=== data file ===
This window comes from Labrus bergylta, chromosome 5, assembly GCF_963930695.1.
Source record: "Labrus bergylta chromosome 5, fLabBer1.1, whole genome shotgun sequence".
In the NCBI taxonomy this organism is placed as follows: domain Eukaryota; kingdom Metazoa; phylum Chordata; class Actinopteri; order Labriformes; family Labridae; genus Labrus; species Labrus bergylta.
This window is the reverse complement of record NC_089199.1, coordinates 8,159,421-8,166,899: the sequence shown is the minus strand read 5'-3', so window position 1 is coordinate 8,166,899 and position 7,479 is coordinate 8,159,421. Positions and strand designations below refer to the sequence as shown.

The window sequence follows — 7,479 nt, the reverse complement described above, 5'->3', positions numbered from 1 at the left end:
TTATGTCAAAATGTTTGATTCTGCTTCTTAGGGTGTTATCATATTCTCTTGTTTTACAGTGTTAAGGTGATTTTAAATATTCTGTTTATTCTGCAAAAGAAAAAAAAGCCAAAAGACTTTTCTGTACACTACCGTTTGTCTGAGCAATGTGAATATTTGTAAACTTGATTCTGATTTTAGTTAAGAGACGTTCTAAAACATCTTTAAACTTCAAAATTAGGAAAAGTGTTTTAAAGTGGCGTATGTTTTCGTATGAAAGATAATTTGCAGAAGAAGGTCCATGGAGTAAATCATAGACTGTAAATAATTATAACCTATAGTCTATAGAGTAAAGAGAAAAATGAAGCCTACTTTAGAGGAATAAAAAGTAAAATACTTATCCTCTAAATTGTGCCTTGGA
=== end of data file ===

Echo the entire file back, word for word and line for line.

This window comes from Labrus bergylta, chromosome 5, assembly GCF_963930695.1.
Source record: "Labrus bergylta chromosome 5, fLabBer1.1, whole genome shotgun sequence".
In the NCBI taxonomy this organism is placed as follows: domain Eukaryota; kingdom Metazoa; phylum Chordata; class Actinopteri; order Labriformes; family Labridae; genus Labrus; species Labrus bergylta.
This window is the reverse complement of record NC_089199.1, coordinates 8,159,421-8,166,899: the sequence shown is the minus strand read 5'-3', so window position 1 is coordinate 8,166,899 and position 7,479 is coordinate 8,159,421. Positions and strand designations below refer to the sequence as shown.

The window sequence follows — 7,479 nt, the reverse complement described above, 5'->3', positions numbered from 1 at the left end:
TTATGTCAAAATGTTTGATTCTGCTTCTTAGGGTGTTATCATATTCTCTTGTTTTACAGTGTTAAGGTGATTTTAAATATTCTGTTTATTCTGCAAAAGAAAAAAAAGCCAAAAGACTTTTCTGTACACTACCGTTTGTCTGAGCAATGTGAATATTTGTAAACTTGATTCTGATTTTAGTTAAGAGACGTTCTAAAACATCTTTAAACTTCAAAATTAGGAAAAGTGTTTTAAAGTGGCGTATGTTTTCGTATGAAAGATAATTTGCAGAAGAAGGTCCATGGAGTAAATCATAGACTGTAAATAATTATAACCTATAGTCTATAGAGTAAAGAGAAAAATGAAGCCTACTTTAGAGGAATAAAAAGTAAAATACTTATCCTCTAAATTGTGCCTTGGA